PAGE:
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No warning signal heard before Shawnigan Lake gravel-pit blast

When they set the charge, the three workers who were injured in an explosion at Mid-Island Aggregates north of Victoria on Tuesday were expecting the debris to fly high in the air and fall harmlessly to earth, as they watched from a "safe zone" about 200 metres away.

Instead, when the explosives detonated, a shower of jagged rock came hurtling toward them like shrapnel from a bomb blast.

"The debris did not fly in an arcing pattern. The explosion was severe enough that it flew horizontally," said Peter Thiessen, the Shawnigan Lake company's chief financial officer. "That is not a normal situation."

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One of the victims, a 50-year-old woman who Mr. Thiessen said is not an employee of the company, lost her right arm in the blast. The other two, both men in their 40s, work full-time for Mid-Island Aggregates, he said. One suffered a serious head wound when a flying rock struck his hard hat, while the other man sustained minor injuries.

Vancouver Island Health Authority spokeswoman Shannon Marshall said the three victims arrived at Victoria General Hospital around 4:30 p.m. Tuesday. One has since been released, while the other two remain in hospital in stable condition, Ms. Marshall said.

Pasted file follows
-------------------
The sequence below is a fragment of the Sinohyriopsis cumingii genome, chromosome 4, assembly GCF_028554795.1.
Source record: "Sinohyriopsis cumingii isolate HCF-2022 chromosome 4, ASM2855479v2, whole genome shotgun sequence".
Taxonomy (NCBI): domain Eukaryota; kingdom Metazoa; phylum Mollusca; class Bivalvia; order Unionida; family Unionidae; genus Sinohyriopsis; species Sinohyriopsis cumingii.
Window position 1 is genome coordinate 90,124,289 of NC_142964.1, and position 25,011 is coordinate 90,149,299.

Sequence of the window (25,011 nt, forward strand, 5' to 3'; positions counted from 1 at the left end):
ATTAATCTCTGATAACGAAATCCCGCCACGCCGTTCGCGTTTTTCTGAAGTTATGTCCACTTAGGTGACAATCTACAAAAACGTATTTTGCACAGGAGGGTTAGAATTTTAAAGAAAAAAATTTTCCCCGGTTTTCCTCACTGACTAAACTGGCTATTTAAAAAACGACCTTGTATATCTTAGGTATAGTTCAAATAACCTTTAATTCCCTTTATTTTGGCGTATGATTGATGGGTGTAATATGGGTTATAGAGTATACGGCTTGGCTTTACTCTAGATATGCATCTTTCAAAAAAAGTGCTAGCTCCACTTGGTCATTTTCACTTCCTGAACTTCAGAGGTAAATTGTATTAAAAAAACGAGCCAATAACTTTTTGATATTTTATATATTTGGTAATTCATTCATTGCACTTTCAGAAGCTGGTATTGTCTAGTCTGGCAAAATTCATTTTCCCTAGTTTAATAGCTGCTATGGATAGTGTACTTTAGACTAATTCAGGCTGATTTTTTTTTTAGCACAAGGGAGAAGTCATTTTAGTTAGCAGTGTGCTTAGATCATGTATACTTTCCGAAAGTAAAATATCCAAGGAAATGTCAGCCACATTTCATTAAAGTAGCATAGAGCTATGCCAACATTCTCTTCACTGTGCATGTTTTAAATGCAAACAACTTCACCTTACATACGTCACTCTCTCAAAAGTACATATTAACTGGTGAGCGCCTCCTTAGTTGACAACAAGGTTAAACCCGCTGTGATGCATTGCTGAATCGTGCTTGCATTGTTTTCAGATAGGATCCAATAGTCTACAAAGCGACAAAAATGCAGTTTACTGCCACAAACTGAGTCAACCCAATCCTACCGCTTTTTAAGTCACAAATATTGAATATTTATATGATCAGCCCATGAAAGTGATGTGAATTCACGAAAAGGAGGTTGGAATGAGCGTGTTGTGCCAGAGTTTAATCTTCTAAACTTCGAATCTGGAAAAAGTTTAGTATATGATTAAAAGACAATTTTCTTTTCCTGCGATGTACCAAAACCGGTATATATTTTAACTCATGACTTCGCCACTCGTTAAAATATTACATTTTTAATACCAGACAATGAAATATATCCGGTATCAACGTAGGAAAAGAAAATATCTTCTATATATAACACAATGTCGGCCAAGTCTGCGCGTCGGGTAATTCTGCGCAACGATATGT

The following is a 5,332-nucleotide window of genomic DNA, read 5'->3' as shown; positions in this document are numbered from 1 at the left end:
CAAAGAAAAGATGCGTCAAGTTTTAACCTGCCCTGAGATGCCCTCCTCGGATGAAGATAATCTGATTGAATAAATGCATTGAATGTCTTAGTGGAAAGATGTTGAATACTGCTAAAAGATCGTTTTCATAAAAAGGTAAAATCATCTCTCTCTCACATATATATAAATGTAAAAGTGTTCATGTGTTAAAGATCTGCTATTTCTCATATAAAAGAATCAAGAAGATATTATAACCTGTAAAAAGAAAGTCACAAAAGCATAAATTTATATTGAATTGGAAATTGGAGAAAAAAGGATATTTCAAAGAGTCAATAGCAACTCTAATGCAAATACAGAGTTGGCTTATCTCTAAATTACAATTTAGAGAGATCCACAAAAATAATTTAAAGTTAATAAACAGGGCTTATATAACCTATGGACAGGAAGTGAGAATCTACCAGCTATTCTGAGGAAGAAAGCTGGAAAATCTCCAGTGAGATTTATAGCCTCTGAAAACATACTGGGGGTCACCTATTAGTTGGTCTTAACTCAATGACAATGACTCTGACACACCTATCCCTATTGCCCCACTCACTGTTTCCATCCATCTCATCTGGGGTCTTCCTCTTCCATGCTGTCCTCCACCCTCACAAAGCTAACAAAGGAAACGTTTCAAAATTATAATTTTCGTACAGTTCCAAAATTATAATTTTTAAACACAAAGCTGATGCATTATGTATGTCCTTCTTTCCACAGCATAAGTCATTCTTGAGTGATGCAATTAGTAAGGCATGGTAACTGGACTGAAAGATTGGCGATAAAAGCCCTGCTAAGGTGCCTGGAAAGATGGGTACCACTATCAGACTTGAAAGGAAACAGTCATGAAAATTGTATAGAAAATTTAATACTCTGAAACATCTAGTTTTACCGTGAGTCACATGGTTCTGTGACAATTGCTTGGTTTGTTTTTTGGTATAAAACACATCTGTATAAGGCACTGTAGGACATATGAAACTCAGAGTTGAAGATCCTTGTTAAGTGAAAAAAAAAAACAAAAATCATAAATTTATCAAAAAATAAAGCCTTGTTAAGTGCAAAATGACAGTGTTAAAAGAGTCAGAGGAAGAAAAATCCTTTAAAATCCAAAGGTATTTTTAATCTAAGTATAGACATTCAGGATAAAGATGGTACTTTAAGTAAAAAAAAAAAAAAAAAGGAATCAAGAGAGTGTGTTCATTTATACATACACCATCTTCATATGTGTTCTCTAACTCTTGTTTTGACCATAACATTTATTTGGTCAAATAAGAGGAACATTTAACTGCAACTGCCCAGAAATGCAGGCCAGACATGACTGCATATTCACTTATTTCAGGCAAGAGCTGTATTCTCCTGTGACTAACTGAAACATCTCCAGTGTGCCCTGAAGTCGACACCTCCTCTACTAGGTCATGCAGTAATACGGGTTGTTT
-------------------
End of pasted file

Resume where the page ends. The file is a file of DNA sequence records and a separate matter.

Officials with the Ministry of Energy and Mines, the agency responsible for investigating mining mishaps in the province – gravel pits and rock quarries are governed by provincial mining regulations – did not respond to requests for comment on Wednesday.

However, several business owners in a commercial strip mall about a kilometre downhill from the gravel pit said Mid-Island Aggregates makes a habit of warning them when blasting is scheduled, but issued no such advisory this week.

"Normally they'll phone us the day before to tell us they'll be blasting, but this time they didn't, which is unusual," said Doug Nestor, who owns a Nutri-Lawn franchise in the mall.

Steve Cross, owner of South Shawnigan Auto & Marine a few doors away, said previous blasting in the gravel pit has been preceded by, and followed by, a warning signal he described as "three loud beeps," something that did not occur on Tuesday.

"When I didn't hear a beep before or after I knew something had gone wrong," said Mr. Cross, who was outside when the explosion occurred. "There was a big bang and the windows shook and then I saw this big mushroom-cloud of black smoke rising up on the hill. There's no way they planned that blast."

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Although debris reportedly flew as far as 400 metres, the workers were standing "closer to 200 metres" away, Mr. Thiessen said. The area where they stood was deemed to be a "safe zone," in compliance with provincial regulations, he added.

However, he refused to comment on suggestions that the explosives detonated prematurely or explain why the company failed to issue its usual blasting advisories.

Mid-Island Aggregates is co-operating with the province's investigation and has also launched an internal probe into the incident, "which includes retaining engineering professionals to help … determine what happened," Mr. Thiessen said.

WorkSafe BC communications director Donna Freeman said the agency is not involved in the investigation because "we don't have jurisdiction over workplace accidents that take place in mines." She added: "We attended the site yesterday along with provincial mining officials and it was quickly determined they have jurisdiction."

Media were prohibited from entering the site to view the damage on Wednesday.

Special to The Globe and Mail

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